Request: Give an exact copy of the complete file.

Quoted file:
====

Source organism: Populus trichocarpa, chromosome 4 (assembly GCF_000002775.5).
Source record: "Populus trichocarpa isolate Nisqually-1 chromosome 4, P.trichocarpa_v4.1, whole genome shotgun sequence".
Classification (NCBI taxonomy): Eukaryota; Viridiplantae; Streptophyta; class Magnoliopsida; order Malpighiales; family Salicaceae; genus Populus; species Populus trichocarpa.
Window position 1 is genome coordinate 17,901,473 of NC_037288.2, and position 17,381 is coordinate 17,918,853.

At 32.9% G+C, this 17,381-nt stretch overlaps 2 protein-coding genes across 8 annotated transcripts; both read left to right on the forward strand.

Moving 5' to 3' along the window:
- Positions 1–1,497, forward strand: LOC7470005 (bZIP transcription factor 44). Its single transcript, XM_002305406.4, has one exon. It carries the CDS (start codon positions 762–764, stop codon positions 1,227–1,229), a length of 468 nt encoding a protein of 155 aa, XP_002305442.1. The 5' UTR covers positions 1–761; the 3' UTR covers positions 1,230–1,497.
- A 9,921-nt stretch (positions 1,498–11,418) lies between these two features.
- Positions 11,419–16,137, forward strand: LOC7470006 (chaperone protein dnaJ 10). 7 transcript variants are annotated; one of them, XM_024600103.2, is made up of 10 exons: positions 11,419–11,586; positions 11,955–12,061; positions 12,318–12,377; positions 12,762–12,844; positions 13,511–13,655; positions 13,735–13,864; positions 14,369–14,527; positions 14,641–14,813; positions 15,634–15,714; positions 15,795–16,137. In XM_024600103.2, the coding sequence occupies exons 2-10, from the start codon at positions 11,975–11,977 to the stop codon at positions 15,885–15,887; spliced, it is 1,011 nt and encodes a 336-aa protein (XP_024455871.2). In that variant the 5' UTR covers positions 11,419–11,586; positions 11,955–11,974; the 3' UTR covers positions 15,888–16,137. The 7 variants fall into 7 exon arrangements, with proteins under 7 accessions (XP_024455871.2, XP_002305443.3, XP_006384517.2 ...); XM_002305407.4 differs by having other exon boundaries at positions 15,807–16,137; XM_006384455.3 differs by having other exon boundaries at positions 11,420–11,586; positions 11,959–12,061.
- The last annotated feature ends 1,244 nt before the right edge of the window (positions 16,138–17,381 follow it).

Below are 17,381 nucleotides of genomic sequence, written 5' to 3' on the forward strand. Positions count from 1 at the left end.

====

Source organism: Populus trichocarpa, chromosome 4 (assembly GCF_000002775.5).
Source record: "Populus trichocarpa isolate Nisqually-1 chromosome 4, P.trichocarpa_v4.1, whole genome shotgun sequence".
Classification (NCBI taxonomy): Eukaryota; Viridiplantae; Streptophyta; class Magnoliopsida; order Malpighiales; family Salicaceae; genus Populus; species Populus trichocarpa.
Window position 1 is genome coordinate 17,901,473 of NC_037288.2, and position 17,381 is coordinate 17,918,853.

At 32.9% G+C, this 17,381-nt stretch overlaps 2 protein-coding genes across 8 annotated transcripts; both read left to right on the forward strand.

Moving 5' to 3' along the window:
- Positions 1–1,497, forward strand: LOC7470005 (bZIP transcription factor 44). Its single transcript, XM_002305406.4, has one exon. It carries the CDS (start codon positions 762–764, stop codon positions 1,227–1,229), a length of 468 nt encoding a protein of 155 aa, XP_002305442.1. The 5' UTR covers positions 1–761; the 3' UTR covers positions 1,230–1,497.
- A 9,921-nt stretch (positions 1,498–11,418) lies between these two features.
- Positions 11,419–16,137, forward strand: LOC7470006 (chaperone protein dnaJ 10). 7 transcript variants are annotated; one of them, XM_024600103.2, is made up of 10 exons: positions 11,419–11,586; positions 11,955–12,061; positions 12,318–12,377; positions 12,762–12,844; positions 13,511–13,655; positions 13,735–13,864; positions 14,369–14,527; positions 14,641–14,813; positions 15,634–15,714; positions 15,795–16,137. In XM_024600103.2, the coding sequence occupies exons 2-10, from the start codon at positions 11,975–11,977 to the stop codon at positions 15,885–15,887; spliced, it is 1,011 nt and encodes a 336-aa protein (XP_024455871.2). In that variant the 5' UTR covers positions 11,419–11,586; positions 11,955–11,974; the 3' UTR covers positions 15,888–16,137. The 7 variants fall into 7 exon arrangements, with proteins under 7 accessions (XP_024455871.2, XP_002305443.3, XP_006384517.2 ...); XM_002305407.4 differs by having other exon boundaries at positions 15,807–16,137; XM_006384455.3 differs by having other exon boundaries at positions 11,420–11,586; positions 11,959–12,061.
- The last annotated feature ends 1,244 nt before the right edge of the window (positions 16,138–17,381 follow it).

Below are 17,381 nucleotides of genomic sequence, written 5' to 3' on the forward strand. Positions count from 1 at the left end.